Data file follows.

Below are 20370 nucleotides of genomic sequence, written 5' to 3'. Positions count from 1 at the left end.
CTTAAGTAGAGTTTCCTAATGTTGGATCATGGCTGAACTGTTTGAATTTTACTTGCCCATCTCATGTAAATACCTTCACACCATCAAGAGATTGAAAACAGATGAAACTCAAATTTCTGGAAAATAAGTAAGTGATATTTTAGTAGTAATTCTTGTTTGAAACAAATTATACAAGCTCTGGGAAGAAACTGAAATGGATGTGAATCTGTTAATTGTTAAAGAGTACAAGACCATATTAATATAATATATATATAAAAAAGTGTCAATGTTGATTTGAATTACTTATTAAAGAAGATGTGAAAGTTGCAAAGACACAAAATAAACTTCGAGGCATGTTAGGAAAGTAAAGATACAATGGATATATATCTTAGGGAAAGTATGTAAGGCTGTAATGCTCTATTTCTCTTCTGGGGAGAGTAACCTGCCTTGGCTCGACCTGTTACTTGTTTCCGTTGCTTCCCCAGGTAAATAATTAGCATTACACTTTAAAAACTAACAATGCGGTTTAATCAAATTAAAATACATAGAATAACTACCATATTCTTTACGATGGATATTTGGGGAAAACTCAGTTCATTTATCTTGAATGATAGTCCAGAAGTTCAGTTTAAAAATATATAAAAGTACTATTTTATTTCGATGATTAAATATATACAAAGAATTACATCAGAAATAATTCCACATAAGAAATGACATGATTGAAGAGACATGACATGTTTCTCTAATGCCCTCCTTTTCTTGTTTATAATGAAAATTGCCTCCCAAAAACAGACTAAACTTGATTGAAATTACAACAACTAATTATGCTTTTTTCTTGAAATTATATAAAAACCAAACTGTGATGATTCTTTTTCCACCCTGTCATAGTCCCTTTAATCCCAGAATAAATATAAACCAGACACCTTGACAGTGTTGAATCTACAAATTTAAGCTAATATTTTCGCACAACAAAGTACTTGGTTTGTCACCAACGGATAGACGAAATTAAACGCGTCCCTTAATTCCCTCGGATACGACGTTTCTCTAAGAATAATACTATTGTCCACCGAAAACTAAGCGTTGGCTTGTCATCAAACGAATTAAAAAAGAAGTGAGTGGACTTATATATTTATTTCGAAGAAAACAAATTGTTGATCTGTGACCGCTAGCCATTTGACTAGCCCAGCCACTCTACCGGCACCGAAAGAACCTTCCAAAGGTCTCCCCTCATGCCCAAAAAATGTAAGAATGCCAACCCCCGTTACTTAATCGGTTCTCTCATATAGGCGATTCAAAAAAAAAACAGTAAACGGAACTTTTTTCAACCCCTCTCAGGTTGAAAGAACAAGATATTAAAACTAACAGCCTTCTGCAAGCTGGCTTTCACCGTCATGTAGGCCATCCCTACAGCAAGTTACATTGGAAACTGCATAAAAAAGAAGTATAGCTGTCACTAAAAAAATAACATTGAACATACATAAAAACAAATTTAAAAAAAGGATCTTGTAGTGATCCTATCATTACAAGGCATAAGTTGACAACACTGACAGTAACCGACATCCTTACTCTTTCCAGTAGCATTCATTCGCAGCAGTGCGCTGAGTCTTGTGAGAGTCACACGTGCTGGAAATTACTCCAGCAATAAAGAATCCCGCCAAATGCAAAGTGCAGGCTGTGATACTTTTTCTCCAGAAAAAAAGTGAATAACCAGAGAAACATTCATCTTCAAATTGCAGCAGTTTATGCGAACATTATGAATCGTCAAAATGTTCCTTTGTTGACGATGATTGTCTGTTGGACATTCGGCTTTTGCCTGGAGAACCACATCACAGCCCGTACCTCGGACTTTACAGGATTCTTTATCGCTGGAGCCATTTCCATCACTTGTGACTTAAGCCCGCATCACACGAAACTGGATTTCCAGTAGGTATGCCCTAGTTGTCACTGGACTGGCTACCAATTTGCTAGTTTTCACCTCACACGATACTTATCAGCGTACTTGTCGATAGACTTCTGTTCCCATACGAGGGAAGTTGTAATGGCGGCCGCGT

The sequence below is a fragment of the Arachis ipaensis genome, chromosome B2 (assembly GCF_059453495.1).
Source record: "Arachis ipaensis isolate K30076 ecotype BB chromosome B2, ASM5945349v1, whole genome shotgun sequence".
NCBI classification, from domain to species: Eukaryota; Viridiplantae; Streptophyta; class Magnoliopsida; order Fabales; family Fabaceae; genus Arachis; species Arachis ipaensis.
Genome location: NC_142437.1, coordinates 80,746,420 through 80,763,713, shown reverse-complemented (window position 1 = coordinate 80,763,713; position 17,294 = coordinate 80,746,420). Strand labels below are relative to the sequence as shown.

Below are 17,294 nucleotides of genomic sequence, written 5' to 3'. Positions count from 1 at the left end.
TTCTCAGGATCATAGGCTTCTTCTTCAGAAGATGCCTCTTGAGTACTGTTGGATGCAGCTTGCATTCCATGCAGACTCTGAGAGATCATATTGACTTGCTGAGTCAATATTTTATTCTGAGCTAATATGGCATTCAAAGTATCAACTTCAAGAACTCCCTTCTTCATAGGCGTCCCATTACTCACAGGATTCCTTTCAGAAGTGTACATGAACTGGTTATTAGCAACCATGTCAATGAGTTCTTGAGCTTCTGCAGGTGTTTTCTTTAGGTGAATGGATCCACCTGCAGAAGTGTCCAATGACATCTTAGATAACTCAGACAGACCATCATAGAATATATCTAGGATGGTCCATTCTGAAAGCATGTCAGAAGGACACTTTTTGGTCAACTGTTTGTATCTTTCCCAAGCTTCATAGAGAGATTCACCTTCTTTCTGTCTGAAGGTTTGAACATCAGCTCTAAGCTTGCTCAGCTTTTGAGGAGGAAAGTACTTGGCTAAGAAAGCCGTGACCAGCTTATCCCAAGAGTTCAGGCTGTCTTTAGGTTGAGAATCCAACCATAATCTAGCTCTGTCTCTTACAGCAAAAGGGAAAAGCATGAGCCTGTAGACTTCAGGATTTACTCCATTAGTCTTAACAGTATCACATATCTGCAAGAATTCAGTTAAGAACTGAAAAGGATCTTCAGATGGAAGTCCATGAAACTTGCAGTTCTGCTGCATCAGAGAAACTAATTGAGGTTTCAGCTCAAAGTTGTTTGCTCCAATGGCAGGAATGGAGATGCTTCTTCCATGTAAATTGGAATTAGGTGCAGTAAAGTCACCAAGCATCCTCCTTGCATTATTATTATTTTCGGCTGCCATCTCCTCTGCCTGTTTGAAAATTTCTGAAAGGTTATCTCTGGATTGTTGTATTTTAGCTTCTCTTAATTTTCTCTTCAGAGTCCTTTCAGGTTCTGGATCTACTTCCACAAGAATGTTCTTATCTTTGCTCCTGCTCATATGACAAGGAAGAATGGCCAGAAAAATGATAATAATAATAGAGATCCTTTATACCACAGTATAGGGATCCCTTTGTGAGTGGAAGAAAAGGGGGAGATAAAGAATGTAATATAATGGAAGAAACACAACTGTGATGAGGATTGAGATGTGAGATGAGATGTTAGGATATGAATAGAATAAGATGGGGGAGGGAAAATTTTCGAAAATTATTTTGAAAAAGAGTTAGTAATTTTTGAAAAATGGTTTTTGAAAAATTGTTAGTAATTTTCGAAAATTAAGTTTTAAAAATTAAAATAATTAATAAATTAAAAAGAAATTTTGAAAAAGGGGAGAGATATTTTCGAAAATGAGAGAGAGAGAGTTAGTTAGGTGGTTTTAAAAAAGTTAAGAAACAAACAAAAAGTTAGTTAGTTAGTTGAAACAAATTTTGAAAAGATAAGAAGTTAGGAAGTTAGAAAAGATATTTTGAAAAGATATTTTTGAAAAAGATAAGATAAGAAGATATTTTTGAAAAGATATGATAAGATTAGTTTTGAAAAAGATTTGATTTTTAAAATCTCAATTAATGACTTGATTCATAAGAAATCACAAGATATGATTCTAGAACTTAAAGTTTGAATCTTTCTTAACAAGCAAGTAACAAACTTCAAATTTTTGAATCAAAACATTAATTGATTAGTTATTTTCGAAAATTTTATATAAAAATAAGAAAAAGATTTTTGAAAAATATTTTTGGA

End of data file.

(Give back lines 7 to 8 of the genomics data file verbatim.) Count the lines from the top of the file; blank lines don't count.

Below are 17,294 nucleotides of genomic sequence, written 5' to 3'. Positions count from 1 at the left end.
TTCTCAGGATCATAGGCTTCTTCTTCAGAAGATGCCTCTTGAGTACTGTTGGATGCAGCTTGCATTCCATGCAGACTCTGAGAGATCATATTGACTTGCTGAGTCAATATTTTATTCTGAGCTAATATGGCATTCAAAGTATCAACTTCAAGAACTCCCTTCTTCATAGGCGTCCCATTACTCACAGGATTCCTTTCAGAAGTGTACATGAACTGGTTATTAGCAACCATGTCAATGAGTTCTTGAGCTTCTGCAGGTGTTTTCTTTAGGTGAATGGATCCACCTGCAGAAGTGTCCAATGACATCTTAGATAACTCAGACAGACCATCATAGAATATATCTAGGATGGTCCATTCTGAAAGCATGTCAGAAGGACACTTTTTGGTCAACTGTTTGTATCTTTCCCAAGCTTCATAGAGAGATTCACCTTCTTTCTGTCTGAAGGTTTGAACATCAGCTCTAAGCTTGCTCAGCTTTTGAGGAGGAAAGTACTTGGCTAAGAAAGCCGTGACCAGCTTATCCCAAGAGTTCAGGCTGTCTTTAGGTTGAGAATCCAACCATAATCTAGCTCTGTCTCTTACAGCAAAAGGGAAAAGCATGAGCCTGTAGACTTCAGGATTTACTCCATTAGTCTTAACAGTATCACATATCTGCAAGAATTCAGTTAAGAACTGAAAAGGATCTTCAGATGGAAGTCCATGAAACTTGCAGTTCTGCTGCATCAGAGAAACTAATTGAGGTTTCAGCTCAAAGTTGTTTGCTCCAATGGCAGGAATGGAGATGCTTCTTCCATGTAAATTGGAATTAGGTGCAGTAAAGTCACCAAGCATCCTCCTTGCATTATTATTATTTTCGGCTGCCATCTCCTCTGCCTGTTTGAAAATTTCTGAAAGGTTATCTCTGGATTGTTGTATTTTAGCTTCTCTTAATTTTCTCTTCAGAGTCCTTTCAGGTTCTGGATCTACTTCCACAAGAATGTTCTTATCTTTGCTCCTGCTCATATGACAAGGAAGAATGGCCAGAAAAATGATAATAATAATAGAGATCCTTTATACCACAGTATAGGGATCCCTTTGTGAGTGGAAGAAAAGGGGGAGATAAAGAATGTAATATAATGGAAGAAACACAACTGTGATGAGGATTGAGATGTGAGATGAGATGTTAGGATATGAATAGAATAAGATGGGGGAGGGAAAATTTTCGAAAATTATTTTGAAAAAGAGTTAGTAATTTTTGAAAAATGGTTTTTGAAAAATTGTTAGTAATTTTCGAAAATTAAGTTTTAAAAATTAAAATAATTAATAAATTAAAAAGAAATTTTGAAAAAGGGGAGAGATATTTTCGAAAATGAGAGAGAGAGAGTTAGTTAGGTGGTTTTAAAAAAGTTAAGAAACAAACAAAAAGTTAGTTAGTTAGTTGAAACAAATTTTGAAAAGATAAGAAGTTAGGAAGTTAGAAAAGATATTTTGAAAAGATATTTTTGAAAAAGATAAGATAAGAAGATATTTTTGAAAAGATATGATAAGATTAGTTTTGAAAAAGATTTGATTTTTAAAATCTCAATTAATGACTTGATTCATAAGAAATCACAAGATATGATTCTAGAACTTAAAGTTTGAATCTTTCTTAACAAGCAAGTAACAAACTTCAAATTTTTGAATCAAAACATTAATTGATTAGTTATTTTCGAAAATTTTATATAAAAATAAGAAAAAGATTTTTGAAAAATATTTTTGGA